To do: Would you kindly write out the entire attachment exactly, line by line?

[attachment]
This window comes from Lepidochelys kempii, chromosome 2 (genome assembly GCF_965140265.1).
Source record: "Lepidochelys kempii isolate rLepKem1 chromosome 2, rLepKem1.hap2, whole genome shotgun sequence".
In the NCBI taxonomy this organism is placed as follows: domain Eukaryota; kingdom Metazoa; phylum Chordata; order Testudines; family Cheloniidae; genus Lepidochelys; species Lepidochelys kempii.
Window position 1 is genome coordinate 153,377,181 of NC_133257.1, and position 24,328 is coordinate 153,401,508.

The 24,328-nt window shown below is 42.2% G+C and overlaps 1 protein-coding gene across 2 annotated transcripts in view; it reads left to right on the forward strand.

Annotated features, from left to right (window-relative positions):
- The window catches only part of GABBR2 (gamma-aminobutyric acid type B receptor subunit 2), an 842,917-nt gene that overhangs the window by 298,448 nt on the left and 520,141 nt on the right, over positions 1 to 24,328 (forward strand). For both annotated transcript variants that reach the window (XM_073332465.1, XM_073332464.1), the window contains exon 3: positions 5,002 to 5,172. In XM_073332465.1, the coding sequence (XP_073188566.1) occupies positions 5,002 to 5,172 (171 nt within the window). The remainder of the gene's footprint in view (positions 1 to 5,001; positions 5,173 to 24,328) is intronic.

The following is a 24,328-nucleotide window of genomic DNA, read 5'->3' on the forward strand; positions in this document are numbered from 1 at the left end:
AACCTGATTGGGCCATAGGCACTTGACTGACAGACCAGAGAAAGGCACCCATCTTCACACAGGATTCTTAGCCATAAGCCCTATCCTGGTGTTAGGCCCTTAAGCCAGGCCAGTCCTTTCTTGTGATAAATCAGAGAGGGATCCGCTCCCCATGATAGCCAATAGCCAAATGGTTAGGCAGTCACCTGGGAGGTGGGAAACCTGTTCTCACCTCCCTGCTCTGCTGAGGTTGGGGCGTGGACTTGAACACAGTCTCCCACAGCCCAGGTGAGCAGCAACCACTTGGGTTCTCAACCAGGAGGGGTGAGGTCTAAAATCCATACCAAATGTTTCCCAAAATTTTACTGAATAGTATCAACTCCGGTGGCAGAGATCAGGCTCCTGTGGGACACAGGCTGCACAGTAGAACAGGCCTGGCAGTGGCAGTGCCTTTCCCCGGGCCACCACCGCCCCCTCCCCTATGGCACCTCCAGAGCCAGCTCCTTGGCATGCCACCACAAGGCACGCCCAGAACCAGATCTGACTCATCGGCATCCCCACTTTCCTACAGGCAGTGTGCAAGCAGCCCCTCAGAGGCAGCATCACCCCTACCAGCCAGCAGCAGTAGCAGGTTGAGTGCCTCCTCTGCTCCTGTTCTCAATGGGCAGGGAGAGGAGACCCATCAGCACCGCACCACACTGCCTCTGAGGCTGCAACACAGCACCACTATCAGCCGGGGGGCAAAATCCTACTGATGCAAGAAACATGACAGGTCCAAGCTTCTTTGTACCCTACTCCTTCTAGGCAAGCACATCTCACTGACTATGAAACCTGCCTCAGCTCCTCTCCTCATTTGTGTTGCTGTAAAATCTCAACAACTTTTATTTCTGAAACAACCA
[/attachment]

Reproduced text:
This window comes from Lepidochelys kempii, chromosome 2 (genome assembly GCF_965140265.1).
Source record: "Lepidochelys kempii isolate rLepKem1 chromosome 2, rLepKem1.hap2, whole genome shotgun sequence".
In the NCBI taxonomy this organism is placed as follows: domain Eukaryota; kingdom Metazoa; phylum Chordata; order Testudines; family Cheloniidae; genus Lepidochelys; species Lepidochelys kempii.
Window position 1 is genome coordinate 153,377,181 of NC_133257.1, and position 24,328 is coordinate 153,401,508.

The 24,328-nt window shown below is 42.2% G+C and overlaps 1 protein-coding gene across 2 annotated transcripts in view; it reads left to right on the forward strand.

Annotated features, from left to right (window-relative positions):
- The window catches only part of GABBR2 (gamma-aminobutyric acid type B receptor subunit 2), an 842,917-nt gene that overhangs the window by 298,448 nt on the left and 520,141 nt on the right, over positions 1 to 24,328 (forward strand). For both annotated transcript variants that reach the window (XM_073332465.1, XM_073332464.1), the window contains exon 3: positions 5,002 to 5,172. In XM_073332465.1, the coding sequence (XP_073188566.1) occupies positions 5,002 to 5,172 (171 nt within the window). The remainder of the gene's footprint in view (positions 1 to 5,001; positions 5,173 to 24,328) is intronic.

The following is a 24,328-nucleotide window of genomic DNA, read 5'->3' on the forward strand; positions in this document are numbered from 1 at the left end:
AACCTGATTGGGCCATAGGCACTTGACTGACAGACCAGAGAAAGGCACCCATCTTCACACAGGATTCTTAGCCATAAGCCCTATCCTGGTGTTAGGCCCTTAAGCCAGGCCAGTCCTTTCTTGTGATAAATCAGAGAGGGATCCGCTCCCCATGATAGCCAATAGCCAAATGGTTAGGCAGTCACCTGGGAGGTGGGAAACCTGTTCTCACCTCCCTGCTCTGCTGAGGTTGGGGCGTGGACTTGAACACAGTCTCCCACAGCCCAGGTGAGCAGCAACCACTTGGGTTCTCAACCAGGAGGGGTGAGGTCTAAAATCCATACCAAATGTTTCCCAAAATTTTACTGAATAGTATCAACTCCGGTGGCAGAGATCAGGCTCCTGTGGGACACAGGCTGCACAGTAGAACAGGCCTGGCAGTGGCAGTGCCTTTCCCCGGGCCACCACCGCCCCCTCCCCTATGGCACCTCCAGAGCCAGCTCCTTGGCATGCCACCACAAGGCACGCCCAGAACCAGATCTGACTCATCGGCATCCCCACTTTCCTACAGGCAGTGTGCAAGCAGCCCCTCAGAGGCAGCATCACCCCTACCAGCCAGCAGCAGTAGCAGGTTGAGTGCCTCCTCTGCTCCTGTTCTCAATGGGCAGGGAGAGGAGACCCATCAGCACCGCACCACACTGCCTCTGAGGCTGCAACACAGCACCACTATCAGCCGGGGGGCAAAATCCTACTGATGCAAGAAACATGACAGGTCCAAGCTTCTTTGTACCCTACTCCTTCTAGGCAAGCACATCTCACTGACTATGAAACCTGCCTCAGCTCCTCTCCTCATTTGTGTTGCTGTAAAATCTCAACAACTTTTATTTCTGAAACAACCA